Yukon resident looks to educate youth on veterans with World War II vehicle

Since he was a young boy, Russ Huffman has loved military vehicles. Sunday, he was able to share his newly purchased M3 Halftrack tank with others in Canadian County who took part in the Veterans Day Parade in El Reno.

Huffman, of Yukon, purchased the M3 Halftrack in late September and had it delivered Oct. 8. It is the only running M3 Halftrack in Oklahoma. There are others, but they don’t operate.

The M3 Halftrack tank primarily was used as an armored personnel carrier for the U.S. Infantry in World War II.

Huffman, 43, has lived in Yukon for the past two-and-a-half years. He serves as a civilian at Tinker Air Force Base in Midwest City as a member of the software maintenance group.

Huffman, a native of Kentucky, has worked around the United States military for several years. He said he wants young people in this country to have a better understanding and appreciation of U.S. Military veterans.

“I have two grandfathers that served in World War II. One served in the Navy and the other in the Army Air Corps. My uncle back in Lexington (Kentucky, has been restoring WWII vehicles for the past 30 years. I was able to help him growing up and I loved it from the start.”

Huffman is a member of the Military Vehicle Preservation Association and said he looks forward to taking his M3 Halftrack around to help educate young people on what the veterans did for this country.

“A lot of men and women died for the freedoms we get to enjoy. I love veterans, I wish I could give all of them hugs and thank them for their service. My plan is to take the Halftrack around to different car shows and let people get to see it and take pictures with it. People need to understand that freedom wasn’t free.”

Huffman said one of the coolest experiences is getting to see veterans reconnect with their vehicles from their days in war.

“The war vehicles are really cool. These veterans have connections with these vehicles. These tanks were not just vehicles during the way, they were homes to these men and women and they kept them alive. It’s like watching them reunite with an old friend. It’s incredible to watch. Most civilians don’t understand that kind of connection.”

Huffman said getting to talk with veterans is an experience he values.

“To get a chance to meet men and women that have served is incredible. If you’re lucky, they’ll open up and share some of their experiences. We have a tendency right now to get complacent and I think we sometimes need a reminder of just what these veterans did for us and I hope I can provide that with this Halftrack.”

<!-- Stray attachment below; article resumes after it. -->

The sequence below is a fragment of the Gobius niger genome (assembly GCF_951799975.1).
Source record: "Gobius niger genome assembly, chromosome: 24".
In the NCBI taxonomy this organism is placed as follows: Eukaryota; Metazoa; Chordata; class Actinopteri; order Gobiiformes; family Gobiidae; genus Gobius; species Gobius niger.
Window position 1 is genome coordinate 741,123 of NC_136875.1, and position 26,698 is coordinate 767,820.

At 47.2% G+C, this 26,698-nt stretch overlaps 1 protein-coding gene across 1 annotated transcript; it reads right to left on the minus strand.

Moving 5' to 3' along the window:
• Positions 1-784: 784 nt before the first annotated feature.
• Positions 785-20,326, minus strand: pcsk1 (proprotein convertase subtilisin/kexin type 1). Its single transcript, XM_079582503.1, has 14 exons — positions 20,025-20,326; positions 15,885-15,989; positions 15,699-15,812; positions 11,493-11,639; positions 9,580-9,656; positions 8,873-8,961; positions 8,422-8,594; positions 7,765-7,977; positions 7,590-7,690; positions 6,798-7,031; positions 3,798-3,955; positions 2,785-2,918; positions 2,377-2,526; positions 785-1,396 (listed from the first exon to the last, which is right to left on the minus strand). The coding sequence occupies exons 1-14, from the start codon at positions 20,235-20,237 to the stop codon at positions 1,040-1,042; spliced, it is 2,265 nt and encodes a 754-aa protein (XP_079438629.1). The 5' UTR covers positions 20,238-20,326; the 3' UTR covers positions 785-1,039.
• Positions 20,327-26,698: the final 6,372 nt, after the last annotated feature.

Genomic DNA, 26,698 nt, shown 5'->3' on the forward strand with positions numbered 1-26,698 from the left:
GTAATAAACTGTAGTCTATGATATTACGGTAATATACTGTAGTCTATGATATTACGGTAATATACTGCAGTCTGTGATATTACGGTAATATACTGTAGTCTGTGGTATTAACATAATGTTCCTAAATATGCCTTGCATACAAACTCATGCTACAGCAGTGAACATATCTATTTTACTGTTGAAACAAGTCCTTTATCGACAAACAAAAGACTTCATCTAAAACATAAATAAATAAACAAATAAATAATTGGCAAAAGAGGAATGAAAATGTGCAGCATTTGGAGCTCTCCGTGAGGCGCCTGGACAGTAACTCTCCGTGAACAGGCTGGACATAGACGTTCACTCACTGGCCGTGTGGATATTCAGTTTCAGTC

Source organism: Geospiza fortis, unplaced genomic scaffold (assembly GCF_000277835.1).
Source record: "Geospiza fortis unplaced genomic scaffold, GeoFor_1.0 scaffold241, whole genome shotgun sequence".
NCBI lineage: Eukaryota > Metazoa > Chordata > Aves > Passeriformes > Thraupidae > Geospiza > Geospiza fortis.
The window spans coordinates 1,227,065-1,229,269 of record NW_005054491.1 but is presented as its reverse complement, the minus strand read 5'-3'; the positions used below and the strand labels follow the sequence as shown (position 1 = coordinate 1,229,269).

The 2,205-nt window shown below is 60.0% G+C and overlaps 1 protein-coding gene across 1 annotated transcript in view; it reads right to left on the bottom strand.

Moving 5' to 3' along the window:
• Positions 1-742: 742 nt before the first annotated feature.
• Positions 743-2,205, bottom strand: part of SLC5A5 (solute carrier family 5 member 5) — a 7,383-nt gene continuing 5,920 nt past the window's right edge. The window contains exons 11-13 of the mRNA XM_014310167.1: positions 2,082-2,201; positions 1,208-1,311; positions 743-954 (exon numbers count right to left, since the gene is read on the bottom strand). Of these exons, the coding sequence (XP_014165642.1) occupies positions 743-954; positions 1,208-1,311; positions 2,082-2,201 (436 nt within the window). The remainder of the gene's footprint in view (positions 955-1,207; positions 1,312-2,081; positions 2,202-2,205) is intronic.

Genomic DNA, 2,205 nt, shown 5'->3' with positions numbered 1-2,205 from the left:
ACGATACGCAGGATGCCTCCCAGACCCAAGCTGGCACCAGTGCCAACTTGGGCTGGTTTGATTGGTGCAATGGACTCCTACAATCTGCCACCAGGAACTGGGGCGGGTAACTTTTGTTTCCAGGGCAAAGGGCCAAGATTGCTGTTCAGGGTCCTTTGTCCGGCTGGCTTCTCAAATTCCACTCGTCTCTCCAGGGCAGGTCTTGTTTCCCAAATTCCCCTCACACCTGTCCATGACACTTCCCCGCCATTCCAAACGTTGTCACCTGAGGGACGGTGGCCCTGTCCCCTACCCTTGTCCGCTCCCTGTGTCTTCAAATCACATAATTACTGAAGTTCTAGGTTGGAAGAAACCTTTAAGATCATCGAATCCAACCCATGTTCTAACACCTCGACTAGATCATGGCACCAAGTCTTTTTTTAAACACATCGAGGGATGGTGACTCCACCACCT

Huffman said there were three main reasons he purchased the M3 Halftrack that was built in 1941.

“First, I want to help educate children, go to care shows and let people get to experience it. Second, I just think it’s a really cool vehicle. It’s the coolest vehicle I have ever seen and third and most important, I love veterans and taking this around to different shows and parades and let veterans get to reconnect with an old military vehicle is a great honor. They deserve our appreciation and recognition.”

 

Facts about the M3 Halftrack tank:

Army war planners soon realized that as big and powerful as tanks were, they were easily destroyed without infantry support. Therefore the M3 Halftrack was designed as an armored personnel carrier for the US infantry in WWII.

It has a quarter of an inch thick armor all around the vehicle, which was meant to protect the crew from small arms fire. Along with hauling infantry on, off and around the battlefield, the halftrack was also a prime mover. This meant that it hauled a lot of trailers full of supplies (clothes, food, medical, firearms, ammunition, etc.) and it also hauled towed artillery. The M3 Halftrack was typically equipped with one 50-caliber and two 30-caliber machine guns. Since the M3 Halftrack was armored it was also used as an ambulance for the battlefield, as a communications vehicle, and as a command vehicle. The M3 Halftrack served in all three of the theatres of WWII; European, African, and Pacific.

There were three manufacturers of the M3 Halftrack; White, Autocar, and Diamond T. In total these three companies produced 9,363 M3 Halftracks between 1941-1943. The one I have was manufactured in 1941 by the Autocar Company and is only 1 of 1,680 M3 Halftracks produced by that company. The M3 Halftrack can hold 1 driver plus 12 crew. Top speed of the halftrack is 45 miles per hour. Unlike tanks, the tracks for the U.S. Halftrack are rubber not metal. Empty weight of the M3 Halftrack is around 14,000 pounds (7 tons).

The halftrack is a very iconic vehicle or symbol of the American involvement in WWII. It has been said that no image of the American military effort in WWII is complete without the appearance of the M3 Halftrack vehicle. Therefore, it has been in about every WWII movie such as Band of Brothers, Fury, A Bridge Too Far, Battle of the Bulge, and many more.

Yukon resident Russ Huffman drives his M3 Halftrack Sunday in the Veteran’s Day Parade in El Reno. The vehicle is the only running Halftrack in Oklahoma. Photo/Glen Miller

 

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